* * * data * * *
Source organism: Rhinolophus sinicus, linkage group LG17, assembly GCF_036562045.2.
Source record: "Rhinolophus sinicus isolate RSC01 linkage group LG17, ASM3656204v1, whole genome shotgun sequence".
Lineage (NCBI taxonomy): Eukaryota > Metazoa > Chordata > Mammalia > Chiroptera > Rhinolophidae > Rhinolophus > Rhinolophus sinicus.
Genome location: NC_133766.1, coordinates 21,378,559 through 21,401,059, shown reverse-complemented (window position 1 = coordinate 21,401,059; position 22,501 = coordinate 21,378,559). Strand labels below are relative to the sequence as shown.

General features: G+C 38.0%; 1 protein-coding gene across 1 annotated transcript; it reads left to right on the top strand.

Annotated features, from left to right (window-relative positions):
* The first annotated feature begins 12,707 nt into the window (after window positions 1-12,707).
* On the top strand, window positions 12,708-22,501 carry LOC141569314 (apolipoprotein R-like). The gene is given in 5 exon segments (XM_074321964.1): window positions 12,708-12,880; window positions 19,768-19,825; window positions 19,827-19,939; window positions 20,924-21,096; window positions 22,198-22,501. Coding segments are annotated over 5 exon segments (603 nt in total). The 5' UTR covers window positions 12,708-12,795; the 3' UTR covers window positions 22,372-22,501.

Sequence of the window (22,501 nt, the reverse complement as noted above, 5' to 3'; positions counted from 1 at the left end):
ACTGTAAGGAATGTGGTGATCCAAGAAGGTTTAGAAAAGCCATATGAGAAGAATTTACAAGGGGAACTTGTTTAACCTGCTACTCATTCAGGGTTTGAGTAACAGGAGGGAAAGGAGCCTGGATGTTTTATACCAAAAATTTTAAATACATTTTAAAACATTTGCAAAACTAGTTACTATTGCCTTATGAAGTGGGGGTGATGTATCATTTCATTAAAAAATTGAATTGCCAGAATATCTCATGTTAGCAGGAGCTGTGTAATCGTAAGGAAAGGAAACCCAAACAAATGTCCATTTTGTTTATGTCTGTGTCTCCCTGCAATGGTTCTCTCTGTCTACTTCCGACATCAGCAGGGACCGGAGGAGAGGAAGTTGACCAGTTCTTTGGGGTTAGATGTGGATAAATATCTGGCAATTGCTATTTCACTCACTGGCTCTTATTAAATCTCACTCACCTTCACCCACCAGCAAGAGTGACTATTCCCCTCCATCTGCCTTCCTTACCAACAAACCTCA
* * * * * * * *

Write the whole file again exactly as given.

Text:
Source organism: Rhinolophus sinicus, linkage group LG17, assembly GCF_036562045.2.
Source record: "Rhinolophus sinicus isolate RSC01 linkage group LG17, ASM3656204v1, whole genome shotgun sequence".
Lineage (NCBI taxonomy): Eukaryota > Metazoa > Chordata > Mammalia > Chiroptera > Rhinolophidae > Rhinolophus > Rhinolophus sinicus.
Genome location: NC_133766.1, coordinates 21,378,559 through 21,401,059, shown reverse-complemented (window position 1 = coordinate 21,401,059; position 22,501 = coordinate 21,378,559). Strand labels below are relative to the sequence as shown.

General features: G+C 38.0%; 1 protein-coding gene across 1 annotated transcript; it reads left to right on the top strand.

Annotated features, from left to right (window-relative positions):
* The first annotated feature begins 12,707 nt into the window (after window positions 1-12,707).
* On the top strand, window positions 12,708-22,501 carry LOC141569314 (apolipoprotein R-like). The gene is given in 5 exon segments (XM_074321964.1): window positions 12,708-12,880; window positions 19,768-19,825; window positions 19,827-19,939; window positions 20,924-21,096; window positions 22,198-22,501. Coding segments are annotated over 5 exon segments (603 nt in total). The 5' UTR covers window positions 12,708-12,795; the 3' UTR covers window positions 22,372-22,501.

Sequence of the window (22,501 nt, the reverse complement as noted above, 5' to 3'; positions counted from 1 at the left end):
ACTGTAAGGAATGTGGTGATCCAAGAAGGTTTAGAAAAGCCATATGAGAAGAATTTACAAGGGGAACTTGTTTAACCTGCTACTCATTCAGGGTTTGAGTAACAGGAGGGAAAGGAGCCTGGATGTTTTATACCAAAAATTTTAAATACATTTTAAAACATTTGCAAAACTAGTTACTATTGCCTTATGAAGTGGGGGTGATGTATCATTTCATTAAAAAATTGAATTGCCAGAATATCTCATGTTAGCAGGAGCTGTGTAATCGTAAGGAAAGGAAACCCAAACAAATGTCCATTTTGTTTATGTCTGTGTCTCCCTGCAATGGTTCTCTCTGTCTACTTCCGACATCAGCAGGGACCGGAGGAGAGGAAGTTGACCAGTTCTTTGGGGTTAGATGTGGATAAATATCTGGCAATTGCTATTTCACTCACTGGCTCTTATTAAATCTCACTCACCTTCACCCACCAGCAAGAGTGACTATTCCCCTCCATCTGCCTTCCTTACCAACAAACCTCA